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Reversible growth factor dependency and autonomy during murine myelomonocytic leukemia induced by oncogenes

Donald Metcalf, Stefan P. Glaser, Zhen Xu, Ladina Di Rago and Sandra Mifsud
Proceedings of the National Academy of Sciences of the United States of America
Vol. 110, No. 42 (October 15, 2013), pp. 17029-17034
Stable URL: http://www.jstor.org/stable/23750705
Page Count: 6
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Abstract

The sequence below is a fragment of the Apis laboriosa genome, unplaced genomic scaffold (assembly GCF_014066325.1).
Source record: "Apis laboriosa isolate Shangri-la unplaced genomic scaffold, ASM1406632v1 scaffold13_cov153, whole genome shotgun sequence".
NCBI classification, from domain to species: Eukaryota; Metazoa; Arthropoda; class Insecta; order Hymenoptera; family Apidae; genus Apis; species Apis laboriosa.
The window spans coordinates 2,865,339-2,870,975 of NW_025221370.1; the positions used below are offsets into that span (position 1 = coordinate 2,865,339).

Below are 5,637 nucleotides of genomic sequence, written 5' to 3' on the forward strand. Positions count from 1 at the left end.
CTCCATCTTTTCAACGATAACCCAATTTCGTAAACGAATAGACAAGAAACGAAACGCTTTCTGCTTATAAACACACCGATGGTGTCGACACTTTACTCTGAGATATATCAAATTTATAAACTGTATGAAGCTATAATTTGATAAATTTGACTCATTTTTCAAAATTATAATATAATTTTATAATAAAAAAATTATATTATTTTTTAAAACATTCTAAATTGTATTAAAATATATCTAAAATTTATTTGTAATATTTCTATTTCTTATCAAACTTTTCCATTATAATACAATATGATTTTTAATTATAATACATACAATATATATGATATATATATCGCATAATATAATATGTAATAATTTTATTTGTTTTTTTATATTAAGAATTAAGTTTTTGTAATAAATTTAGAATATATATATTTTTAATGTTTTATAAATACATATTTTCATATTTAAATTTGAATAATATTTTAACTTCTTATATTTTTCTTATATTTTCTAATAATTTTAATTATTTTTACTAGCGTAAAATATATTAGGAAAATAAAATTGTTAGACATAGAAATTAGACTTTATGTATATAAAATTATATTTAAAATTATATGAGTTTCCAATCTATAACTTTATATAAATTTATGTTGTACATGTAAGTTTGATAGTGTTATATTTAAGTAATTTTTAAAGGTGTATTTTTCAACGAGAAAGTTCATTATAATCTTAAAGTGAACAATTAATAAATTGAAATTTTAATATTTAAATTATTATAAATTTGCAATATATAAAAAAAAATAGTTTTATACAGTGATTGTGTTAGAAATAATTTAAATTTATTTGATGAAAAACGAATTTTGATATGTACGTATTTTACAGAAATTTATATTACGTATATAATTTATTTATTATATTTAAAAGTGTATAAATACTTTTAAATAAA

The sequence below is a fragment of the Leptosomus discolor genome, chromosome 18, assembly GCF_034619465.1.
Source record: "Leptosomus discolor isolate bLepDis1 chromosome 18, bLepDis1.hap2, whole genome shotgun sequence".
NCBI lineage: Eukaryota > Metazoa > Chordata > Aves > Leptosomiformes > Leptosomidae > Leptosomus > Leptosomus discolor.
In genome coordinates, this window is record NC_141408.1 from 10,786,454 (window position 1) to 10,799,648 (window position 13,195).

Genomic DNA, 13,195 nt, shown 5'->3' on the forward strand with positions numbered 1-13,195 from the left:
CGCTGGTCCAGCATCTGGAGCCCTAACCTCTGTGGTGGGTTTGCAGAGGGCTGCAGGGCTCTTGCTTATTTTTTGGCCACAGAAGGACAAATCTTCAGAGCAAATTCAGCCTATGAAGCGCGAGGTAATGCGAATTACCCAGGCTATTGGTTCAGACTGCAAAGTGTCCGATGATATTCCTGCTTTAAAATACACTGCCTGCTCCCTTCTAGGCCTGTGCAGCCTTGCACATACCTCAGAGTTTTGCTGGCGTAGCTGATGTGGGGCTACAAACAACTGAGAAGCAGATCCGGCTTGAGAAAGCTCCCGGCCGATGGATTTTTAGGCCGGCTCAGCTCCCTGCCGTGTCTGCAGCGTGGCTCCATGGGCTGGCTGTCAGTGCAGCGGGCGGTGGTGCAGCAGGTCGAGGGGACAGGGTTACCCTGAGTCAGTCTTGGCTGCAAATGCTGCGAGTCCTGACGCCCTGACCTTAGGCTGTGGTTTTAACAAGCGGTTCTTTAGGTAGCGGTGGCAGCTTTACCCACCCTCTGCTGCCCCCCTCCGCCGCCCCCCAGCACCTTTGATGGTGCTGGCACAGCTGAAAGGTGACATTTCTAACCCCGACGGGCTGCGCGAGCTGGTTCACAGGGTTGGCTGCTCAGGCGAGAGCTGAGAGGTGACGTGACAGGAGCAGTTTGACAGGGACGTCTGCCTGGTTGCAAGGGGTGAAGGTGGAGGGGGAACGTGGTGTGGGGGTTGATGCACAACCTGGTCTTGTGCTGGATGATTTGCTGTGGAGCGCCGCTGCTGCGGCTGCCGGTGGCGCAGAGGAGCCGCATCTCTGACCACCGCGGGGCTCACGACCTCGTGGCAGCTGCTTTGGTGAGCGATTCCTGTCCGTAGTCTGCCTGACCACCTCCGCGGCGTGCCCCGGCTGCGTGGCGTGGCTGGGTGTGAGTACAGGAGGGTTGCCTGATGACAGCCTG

When murine fetal liver cells were transduced with either of the human acute myeloid leukemia fusion oncogenes MLL-ENL or MLL-AF9 and then transplanted to irradiated recipient mice, myelomonocyte leukemias rapidly developed from the transplanted cells. Analysis of initial events following transduction showed that both oncogenes immediately induced a wide range of enhanced proliferative states, the most extreme of which could generate continuous lines of cells. Maturation defects accompanied the enhanced proliferative states. At all times, the transformed cells exhibited complete dependency on hematopoietic growth factors, particularly GM-CSF and IL-3. Myelomonocytic leukemic cells from primary or transplanted mice formed colonies in semisolid agar. The large majority were dependent on hematopoietic growth factors, but a low frequency of autonomous colonies was also detected. Unexpectedly, reculture of autonomous leukemic colonies generated large numbers of growth factor-dependent clonogenic progeny. Similarly, transplanted clonal autonomous leukemic cells produced leukemias containing a majority of factor-dependent cells. Conversely, recultures of factor-dependent colonies in vitro always produced small numbers of autonomous colonies among the dependent progeny. The reversible relationship between factor dependency and autonomy is surprising because autonomy would have been presumed to represent the final, irreversible, leukemic state.

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